After graduating, Shannon held out in Los Angeles, working as an office temp and restaurant hostess and occasionally landing appointments with agents by running a scam where she and a friend pretended to work for David Mamet. (According to Shannon, she’s only been arrested once.)

Although Shannon believed her future was in drama, she landed reliable representation and ultimately her spot on “SNL.”

“I was looking for clients and I couldn’t believe my eyes,” said Steven Levy, who became one of Shannon’s first agents and is now her manager. “She was literally bleeding. Her knees were bleeding and her elbows were bleeding. When she did Mary Katherine Gallagher, she was so committed she threw herself into the wall.

“Hello, Molly!”, which Shannon wrote with Sean Wilsey (“Oh the Glory of It All”), then recounts his time on “SNL”. the successful characters – including the shameless dancer, Sally O’Malley – were somehow inspired by her father’s theatricality.

Then, as Shannon was about to leave “SNL” in 2001, she learned that her father had come out as gay during a phone conversation with Levy. Weeks later, in a private moment when Shannon thought her dad was about to share this with her as well, he instead revealed he had prostate cancer.

Several weeks passed before Shannon found the courage to ask him, “Have you ever thought you might be gay?”

She writes that her father replied without hesitation:More absoutely.”

Jim Shannon died in 2002, moments after advising Molly to get married and have children and praising her for her small role in the comedy ‘Analyze This’.

Molly Shannon, who married artist Fritz Chestnut in 2004 and has two teenage children, told me she found it helpful to unfold her personal story from the time of the accident – a tragedy that dictated the course of her early years but that she would not let dominate her life.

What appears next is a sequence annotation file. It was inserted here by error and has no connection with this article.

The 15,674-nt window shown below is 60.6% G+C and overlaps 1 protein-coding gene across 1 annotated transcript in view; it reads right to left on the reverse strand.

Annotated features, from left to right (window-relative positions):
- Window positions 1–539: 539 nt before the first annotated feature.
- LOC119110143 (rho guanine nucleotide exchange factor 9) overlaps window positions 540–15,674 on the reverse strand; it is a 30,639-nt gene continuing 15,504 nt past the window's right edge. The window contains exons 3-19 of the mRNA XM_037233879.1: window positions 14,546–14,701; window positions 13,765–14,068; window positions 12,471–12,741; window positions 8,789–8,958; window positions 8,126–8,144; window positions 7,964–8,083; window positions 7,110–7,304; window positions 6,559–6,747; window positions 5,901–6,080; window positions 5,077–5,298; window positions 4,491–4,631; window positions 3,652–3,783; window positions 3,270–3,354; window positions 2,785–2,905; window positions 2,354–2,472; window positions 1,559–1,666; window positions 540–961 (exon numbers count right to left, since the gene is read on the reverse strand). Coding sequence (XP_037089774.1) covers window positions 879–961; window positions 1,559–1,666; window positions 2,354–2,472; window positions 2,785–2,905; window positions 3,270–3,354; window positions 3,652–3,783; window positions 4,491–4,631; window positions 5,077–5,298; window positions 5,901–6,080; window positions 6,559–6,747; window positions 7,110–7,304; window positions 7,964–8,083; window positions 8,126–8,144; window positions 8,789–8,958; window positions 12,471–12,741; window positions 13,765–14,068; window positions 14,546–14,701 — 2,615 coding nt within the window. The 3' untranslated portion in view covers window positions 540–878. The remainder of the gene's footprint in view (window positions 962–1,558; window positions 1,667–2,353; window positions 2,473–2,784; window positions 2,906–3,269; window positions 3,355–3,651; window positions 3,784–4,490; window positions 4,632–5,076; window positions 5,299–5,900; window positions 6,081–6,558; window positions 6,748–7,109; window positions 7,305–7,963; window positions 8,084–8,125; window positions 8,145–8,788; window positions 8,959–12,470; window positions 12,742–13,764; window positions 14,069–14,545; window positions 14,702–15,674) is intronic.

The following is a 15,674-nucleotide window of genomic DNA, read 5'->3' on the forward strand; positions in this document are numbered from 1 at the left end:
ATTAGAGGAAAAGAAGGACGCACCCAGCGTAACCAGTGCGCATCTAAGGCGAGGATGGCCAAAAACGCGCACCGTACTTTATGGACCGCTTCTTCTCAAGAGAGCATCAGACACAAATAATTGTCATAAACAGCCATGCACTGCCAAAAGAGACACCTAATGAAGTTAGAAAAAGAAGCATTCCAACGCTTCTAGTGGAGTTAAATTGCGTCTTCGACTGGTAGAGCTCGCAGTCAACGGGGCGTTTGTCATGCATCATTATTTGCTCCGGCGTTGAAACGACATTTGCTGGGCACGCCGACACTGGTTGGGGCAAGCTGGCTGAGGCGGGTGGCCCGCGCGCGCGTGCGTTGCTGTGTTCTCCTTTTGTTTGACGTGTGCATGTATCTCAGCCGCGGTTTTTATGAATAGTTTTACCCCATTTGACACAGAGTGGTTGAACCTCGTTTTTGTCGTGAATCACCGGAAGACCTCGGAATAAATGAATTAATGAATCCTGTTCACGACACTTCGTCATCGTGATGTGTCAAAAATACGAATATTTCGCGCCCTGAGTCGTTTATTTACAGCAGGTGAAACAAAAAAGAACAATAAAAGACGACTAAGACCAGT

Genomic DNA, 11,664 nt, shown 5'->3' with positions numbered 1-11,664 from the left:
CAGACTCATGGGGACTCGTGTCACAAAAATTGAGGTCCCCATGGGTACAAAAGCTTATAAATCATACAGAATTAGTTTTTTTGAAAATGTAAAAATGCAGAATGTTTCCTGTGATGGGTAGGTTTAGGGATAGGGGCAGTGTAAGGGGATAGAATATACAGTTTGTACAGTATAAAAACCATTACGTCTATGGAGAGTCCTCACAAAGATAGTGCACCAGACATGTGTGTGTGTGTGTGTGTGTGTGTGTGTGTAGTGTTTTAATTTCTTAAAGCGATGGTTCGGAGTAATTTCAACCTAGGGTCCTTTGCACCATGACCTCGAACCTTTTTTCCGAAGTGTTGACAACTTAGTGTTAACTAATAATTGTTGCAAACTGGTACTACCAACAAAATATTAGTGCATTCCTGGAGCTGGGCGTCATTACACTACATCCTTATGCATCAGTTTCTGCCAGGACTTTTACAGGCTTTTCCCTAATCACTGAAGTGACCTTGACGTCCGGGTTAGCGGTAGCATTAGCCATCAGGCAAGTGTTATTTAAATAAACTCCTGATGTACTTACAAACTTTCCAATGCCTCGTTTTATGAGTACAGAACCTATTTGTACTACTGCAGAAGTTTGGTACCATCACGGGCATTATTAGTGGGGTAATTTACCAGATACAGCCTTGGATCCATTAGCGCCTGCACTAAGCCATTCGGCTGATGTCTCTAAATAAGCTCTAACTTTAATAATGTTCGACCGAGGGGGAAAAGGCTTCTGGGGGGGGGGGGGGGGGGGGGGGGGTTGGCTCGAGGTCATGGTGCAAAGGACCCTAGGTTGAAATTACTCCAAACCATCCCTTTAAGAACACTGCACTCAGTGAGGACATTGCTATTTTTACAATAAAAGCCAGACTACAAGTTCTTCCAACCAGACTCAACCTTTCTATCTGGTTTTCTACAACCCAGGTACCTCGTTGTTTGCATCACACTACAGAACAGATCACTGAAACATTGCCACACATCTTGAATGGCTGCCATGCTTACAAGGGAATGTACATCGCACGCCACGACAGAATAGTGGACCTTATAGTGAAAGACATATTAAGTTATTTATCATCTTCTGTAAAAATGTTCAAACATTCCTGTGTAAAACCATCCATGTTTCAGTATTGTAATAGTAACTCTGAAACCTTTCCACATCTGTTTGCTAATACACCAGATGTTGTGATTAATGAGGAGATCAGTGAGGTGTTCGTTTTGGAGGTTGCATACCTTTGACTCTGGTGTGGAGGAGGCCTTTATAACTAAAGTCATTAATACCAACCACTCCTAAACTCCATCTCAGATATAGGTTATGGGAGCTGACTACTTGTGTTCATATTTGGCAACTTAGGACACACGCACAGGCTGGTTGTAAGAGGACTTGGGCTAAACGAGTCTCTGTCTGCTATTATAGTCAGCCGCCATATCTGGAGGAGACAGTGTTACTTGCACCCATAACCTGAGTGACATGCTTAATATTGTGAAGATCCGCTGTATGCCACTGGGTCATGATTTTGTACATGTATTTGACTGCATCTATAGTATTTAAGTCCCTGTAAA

“It gives you resilience,” she said. “You are able to jump over obstacles. Maybe I wouldn’t have taken that first chance if I hadn’t had those disadvantages.

Shannon said the accident left her with a sense of loss that she will never be able to fully dispel. “I couldn’t believe good things could last,” she said.

For example, she said, “When I started on ‘SNL,’ I didn’t want to hang anything in my dressing room. I was afraid that everything would explode. I always felt like disaster was just around the corner.

Writer-director Mike White, who cast Shannon in projects like “The White Lotus,” “Enlightened” and “Year of the Dog,” said his book has a candor rare in show business memoirs.

“In a way that isn’t didactic or serious or preachy, she gives you the keys to life,” White said. “How do you overcome loss and transform your life into something beautiful? It made me feel like I had to stop complaining about all the bumps in the road I encountered.

Shannon will next play a star personality on a fictional home shopping network in the Showtime comedy “I Love That For You,” which premieres April 29.

To this day, she said she considers herself a graduate of ‘the Jim Shannon acting school’: ‘He loved acting but he didn’t have the confidence to be a performer,’ she said. said, adding that before almost every new gig, “I always ask myself, do I still really want this? Did I do it just for him?

But her father, she says, remains the part of her that doesn’t care about being recognized for a particular performance as long as she approaches her work with a positive attitude.

Shannon also isn’t terribly concerned about how readers might react to the side of herself she reveals in “Hello, Molly!”

As an explanation, she shared a story from when she was a restaurant hostess and invited customers to see her after-hours comedy show.

One guest seemed to be particularly receptive to her material, Shannon said: ‘She was an Irish Catholic mother of five and I invited her on my show. I thought, well, she’s Irish like me.

But the performance did not receive the reception it expected. “She was disgusted,” Shannon said. “She thought Sally O’Malley was so bawdy, and how dare you roll up your pants like that?”

This review didn’t bother Shannon at all. “I thought Jim Shannon approved of everything,” she said. “He gave me a lot of freedom,” she said. “He was like: this is. My. Molly.